Casa Rosada

A pink building, with an iconic balcony, that is the executive mansion of Argentina.

Nearby Attractions

See all attractions in Buenos Aires
Café Tortoni
An 1858 establishment that is the epitome of Argentinian café culture.
Manzana de las Luces
One of the earliest sites in the city, with accessible Jesuit-built tunnels.
Museo del Bicentenario
An underground museum covering Argentina’s history.
Museo Mundial del Tango
A compact museum focused on Argentina’s most popular dance.
Plaza de Mayo
The symbolic centre of both Buenos Aires and Argentina
Former colonial town hall which saw epic debates during the May Revolution of 1810.

Related Tours

Plaza de Mayo: Buenos Aires’ Beating Heart
·        Learn to appreciate the Plaza de Mayo: a place of government and protest
·        Step below the Casa Rosada to walk around historic exhibits in the Museo del Bicentenario

The Plaza de Mayo has been the hub of Argentina’s national life since its foundation, which actually occurred next door in the Cabildo. Walk around this historic space with a private guide who will show the human side of Argentina’s national story.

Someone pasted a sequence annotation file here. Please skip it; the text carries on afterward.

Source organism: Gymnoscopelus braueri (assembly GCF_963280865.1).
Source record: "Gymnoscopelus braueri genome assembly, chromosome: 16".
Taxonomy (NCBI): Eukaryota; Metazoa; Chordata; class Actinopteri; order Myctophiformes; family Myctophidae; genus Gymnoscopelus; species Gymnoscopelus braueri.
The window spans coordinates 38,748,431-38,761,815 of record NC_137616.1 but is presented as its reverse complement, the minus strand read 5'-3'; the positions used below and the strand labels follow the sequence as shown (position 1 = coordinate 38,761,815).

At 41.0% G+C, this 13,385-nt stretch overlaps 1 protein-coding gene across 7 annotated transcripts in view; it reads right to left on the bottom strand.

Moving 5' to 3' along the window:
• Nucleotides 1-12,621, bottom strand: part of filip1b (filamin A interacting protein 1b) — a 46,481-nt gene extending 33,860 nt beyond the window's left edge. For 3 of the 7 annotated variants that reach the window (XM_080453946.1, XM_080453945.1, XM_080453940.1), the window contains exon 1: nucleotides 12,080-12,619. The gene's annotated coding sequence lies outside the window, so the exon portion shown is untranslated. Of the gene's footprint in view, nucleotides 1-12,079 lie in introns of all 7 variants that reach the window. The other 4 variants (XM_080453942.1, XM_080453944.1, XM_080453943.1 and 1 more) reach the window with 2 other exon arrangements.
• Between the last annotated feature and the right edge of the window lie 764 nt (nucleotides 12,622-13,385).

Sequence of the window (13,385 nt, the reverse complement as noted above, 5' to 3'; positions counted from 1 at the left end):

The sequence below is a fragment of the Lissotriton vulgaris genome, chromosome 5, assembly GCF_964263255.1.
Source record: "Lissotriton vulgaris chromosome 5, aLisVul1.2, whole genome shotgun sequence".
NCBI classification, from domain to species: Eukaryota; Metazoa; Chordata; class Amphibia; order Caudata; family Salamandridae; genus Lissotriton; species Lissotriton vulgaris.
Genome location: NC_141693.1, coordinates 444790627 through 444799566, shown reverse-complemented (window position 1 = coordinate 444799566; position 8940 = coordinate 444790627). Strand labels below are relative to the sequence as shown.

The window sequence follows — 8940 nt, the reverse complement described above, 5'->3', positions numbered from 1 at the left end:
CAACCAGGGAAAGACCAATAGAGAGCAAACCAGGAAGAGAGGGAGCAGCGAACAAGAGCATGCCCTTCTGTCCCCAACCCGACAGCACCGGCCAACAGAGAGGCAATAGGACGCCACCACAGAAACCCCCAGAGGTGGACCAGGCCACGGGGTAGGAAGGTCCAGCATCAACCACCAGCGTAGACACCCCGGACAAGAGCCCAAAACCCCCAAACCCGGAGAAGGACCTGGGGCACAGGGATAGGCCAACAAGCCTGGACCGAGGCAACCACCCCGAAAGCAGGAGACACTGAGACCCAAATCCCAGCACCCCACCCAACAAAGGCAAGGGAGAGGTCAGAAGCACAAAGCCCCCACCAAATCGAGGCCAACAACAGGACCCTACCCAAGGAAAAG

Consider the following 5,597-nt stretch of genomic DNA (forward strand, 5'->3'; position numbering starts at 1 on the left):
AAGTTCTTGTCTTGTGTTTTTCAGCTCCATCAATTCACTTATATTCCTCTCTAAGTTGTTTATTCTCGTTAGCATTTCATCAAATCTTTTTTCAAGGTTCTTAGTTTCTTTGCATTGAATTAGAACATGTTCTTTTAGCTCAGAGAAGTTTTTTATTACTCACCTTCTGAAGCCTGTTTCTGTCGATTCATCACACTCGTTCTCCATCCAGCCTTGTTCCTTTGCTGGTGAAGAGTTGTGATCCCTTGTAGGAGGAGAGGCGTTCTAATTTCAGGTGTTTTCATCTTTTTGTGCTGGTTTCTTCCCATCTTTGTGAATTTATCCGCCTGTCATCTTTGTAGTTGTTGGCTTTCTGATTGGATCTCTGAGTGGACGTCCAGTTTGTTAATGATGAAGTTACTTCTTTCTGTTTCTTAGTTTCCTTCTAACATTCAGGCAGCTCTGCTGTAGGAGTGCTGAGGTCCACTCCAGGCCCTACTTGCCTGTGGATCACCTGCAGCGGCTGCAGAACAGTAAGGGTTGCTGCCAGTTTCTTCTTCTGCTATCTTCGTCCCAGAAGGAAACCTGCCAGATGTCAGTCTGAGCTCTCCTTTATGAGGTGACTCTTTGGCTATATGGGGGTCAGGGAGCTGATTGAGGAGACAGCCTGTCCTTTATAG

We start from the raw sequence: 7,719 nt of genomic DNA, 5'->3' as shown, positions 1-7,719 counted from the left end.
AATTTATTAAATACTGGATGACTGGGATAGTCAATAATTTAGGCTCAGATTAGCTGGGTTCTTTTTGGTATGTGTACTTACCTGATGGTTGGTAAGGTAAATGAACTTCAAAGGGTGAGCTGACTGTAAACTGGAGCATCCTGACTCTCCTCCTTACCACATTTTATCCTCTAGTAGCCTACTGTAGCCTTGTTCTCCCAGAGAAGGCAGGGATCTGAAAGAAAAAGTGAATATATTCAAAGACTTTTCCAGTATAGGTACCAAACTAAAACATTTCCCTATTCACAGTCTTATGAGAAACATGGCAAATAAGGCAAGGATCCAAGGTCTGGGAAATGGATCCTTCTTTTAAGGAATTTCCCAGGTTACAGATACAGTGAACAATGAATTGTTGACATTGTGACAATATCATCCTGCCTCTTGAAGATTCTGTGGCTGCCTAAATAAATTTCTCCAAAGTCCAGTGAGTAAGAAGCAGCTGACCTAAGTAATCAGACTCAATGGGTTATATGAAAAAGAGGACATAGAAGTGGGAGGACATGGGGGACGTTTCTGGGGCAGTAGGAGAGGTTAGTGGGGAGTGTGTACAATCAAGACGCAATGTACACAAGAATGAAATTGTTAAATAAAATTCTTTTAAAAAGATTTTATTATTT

Colonial Centre

Starting by the Cabildo, you will learn about the history of the square, which was set up by the Spanish to be the centre of their new colony. Telling the story of how Buenos Aires developed during the Spanish Empire, when the building was the seat of local government, your own personal guide will take you back in time to the May Revolution where Argentina achieved its independence. 

Political Heart